Deciding between a metal or shingle based roof can be a difficult decision to make. After all, modern metal and shingle roofing systems offer numerous benefits. Yet, it all boils down to one important question; how much will it cost to install metal roof over shingles? Ultimately, you’ll have to choose a roofing material that is within your allotted budget.
Average Cost Of A Metal Roof
On average, the cost of a new metal roof can be three times as much as installing a shingle roofing system. Residential grade metal roof is well worth its hefty price tag. The cost of the materials and installation varies based upon the type of metal used, style, the profile of the metal and the company you hire to install it. Installing a metal roof system because it must be done in a highly precise manner. It requires specialized skills and equipment.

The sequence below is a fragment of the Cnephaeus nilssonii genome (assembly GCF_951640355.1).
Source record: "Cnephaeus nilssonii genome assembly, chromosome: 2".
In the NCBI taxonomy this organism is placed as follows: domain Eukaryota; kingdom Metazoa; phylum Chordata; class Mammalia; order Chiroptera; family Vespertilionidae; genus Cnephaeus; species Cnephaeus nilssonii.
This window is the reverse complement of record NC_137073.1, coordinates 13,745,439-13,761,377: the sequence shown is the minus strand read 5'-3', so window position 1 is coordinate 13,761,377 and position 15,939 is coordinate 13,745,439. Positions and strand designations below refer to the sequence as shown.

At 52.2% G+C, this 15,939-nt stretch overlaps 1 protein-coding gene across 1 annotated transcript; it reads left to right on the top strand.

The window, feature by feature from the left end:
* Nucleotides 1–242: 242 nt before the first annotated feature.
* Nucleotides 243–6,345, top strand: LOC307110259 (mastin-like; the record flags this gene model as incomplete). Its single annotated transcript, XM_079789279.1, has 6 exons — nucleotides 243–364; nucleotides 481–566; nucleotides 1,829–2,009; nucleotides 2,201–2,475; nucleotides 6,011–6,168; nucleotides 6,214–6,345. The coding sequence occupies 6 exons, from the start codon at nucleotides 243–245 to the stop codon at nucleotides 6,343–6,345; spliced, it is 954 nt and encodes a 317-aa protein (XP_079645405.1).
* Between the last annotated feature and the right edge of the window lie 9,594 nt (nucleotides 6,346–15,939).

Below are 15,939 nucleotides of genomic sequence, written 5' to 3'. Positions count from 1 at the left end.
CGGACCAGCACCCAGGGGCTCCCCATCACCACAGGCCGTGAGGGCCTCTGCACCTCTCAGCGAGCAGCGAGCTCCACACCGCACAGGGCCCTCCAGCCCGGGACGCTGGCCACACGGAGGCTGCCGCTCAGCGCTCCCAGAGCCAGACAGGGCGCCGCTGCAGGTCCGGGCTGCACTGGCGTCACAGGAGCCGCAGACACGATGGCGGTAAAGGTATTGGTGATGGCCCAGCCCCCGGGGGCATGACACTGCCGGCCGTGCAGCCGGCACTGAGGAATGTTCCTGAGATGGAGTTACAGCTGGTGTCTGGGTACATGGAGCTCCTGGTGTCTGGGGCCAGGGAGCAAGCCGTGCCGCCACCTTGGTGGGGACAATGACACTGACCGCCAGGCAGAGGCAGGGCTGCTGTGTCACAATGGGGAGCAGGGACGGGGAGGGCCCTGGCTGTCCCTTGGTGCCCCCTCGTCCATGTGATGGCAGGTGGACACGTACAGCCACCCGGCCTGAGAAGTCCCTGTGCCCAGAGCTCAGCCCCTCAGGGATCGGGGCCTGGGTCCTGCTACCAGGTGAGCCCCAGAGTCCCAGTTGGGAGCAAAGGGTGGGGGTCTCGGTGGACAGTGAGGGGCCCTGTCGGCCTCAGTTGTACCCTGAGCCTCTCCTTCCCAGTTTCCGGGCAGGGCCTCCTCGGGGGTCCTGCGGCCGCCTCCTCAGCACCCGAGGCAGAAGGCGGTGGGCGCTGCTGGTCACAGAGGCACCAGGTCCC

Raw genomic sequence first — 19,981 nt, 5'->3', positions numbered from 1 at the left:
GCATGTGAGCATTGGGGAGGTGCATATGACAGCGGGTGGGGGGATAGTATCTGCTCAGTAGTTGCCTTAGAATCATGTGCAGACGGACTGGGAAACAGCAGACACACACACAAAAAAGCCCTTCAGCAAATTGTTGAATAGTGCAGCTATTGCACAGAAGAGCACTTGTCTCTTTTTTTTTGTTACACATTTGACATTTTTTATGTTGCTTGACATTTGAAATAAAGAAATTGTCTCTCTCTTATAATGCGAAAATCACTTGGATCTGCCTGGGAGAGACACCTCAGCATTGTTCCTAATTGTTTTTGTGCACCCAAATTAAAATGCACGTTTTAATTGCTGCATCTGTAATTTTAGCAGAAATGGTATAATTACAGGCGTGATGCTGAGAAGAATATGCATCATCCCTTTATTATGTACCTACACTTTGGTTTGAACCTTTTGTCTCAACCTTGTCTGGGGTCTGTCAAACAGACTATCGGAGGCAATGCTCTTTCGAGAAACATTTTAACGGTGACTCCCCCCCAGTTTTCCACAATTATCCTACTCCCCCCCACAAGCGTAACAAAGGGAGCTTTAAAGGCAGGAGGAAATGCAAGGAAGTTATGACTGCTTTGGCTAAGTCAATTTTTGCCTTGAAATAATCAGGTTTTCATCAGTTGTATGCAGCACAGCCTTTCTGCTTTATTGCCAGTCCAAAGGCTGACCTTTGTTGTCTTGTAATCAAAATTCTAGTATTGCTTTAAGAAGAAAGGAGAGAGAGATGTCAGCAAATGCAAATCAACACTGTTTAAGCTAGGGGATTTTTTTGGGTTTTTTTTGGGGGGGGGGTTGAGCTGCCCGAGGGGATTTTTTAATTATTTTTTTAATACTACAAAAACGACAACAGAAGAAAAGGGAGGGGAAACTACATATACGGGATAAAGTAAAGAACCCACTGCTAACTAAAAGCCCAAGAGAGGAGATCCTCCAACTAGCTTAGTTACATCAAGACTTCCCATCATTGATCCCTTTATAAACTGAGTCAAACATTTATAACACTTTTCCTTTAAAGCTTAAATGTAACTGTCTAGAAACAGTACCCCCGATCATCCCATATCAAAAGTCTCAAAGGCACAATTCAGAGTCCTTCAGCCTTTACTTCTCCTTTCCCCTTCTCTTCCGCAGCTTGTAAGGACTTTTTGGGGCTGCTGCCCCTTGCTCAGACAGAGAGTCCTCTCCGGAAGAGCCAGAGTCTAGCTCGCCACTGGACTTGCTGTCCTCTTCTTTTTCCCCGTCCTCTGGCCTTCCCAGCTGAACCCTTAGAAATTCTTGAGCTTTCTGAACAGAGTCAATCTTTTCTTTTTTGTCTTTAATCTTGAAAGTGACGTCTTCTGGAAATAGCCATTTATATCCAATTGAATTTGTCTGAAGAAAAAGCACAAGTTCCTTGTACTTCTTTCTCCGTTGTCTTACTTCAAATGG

Cost of Metal Panels and Other Materials
Metal panels typically start at $6.50 per square ft or $650 per square. That price point can double depending on the style and the finish the surface is covered in. A steel metal roof can average between $275-$400 per 100 square foot. Corrugated steel or ribbed metal panel is the cheapest of them all. In fact, this type of metal roof is cheaper than a shingle roof costing between $3.50 to $7.00 per square foot.
Copper and zinc are considered to be premium metals. Therefore, they come with a hefty price tag. A copper or zinc metal panel will run you about $14 per square foot. Of course, these base costs can increase based on the number of panels your house requires and the density of the panels you select.
The cost of additional materials should be considered before you make the final decision. Unlike a shingle roof, metal roofing systems use screws and fasteners to stay in place. Premium screws which are threaded to hold the metal panels to the decking can cost up to $750 alone.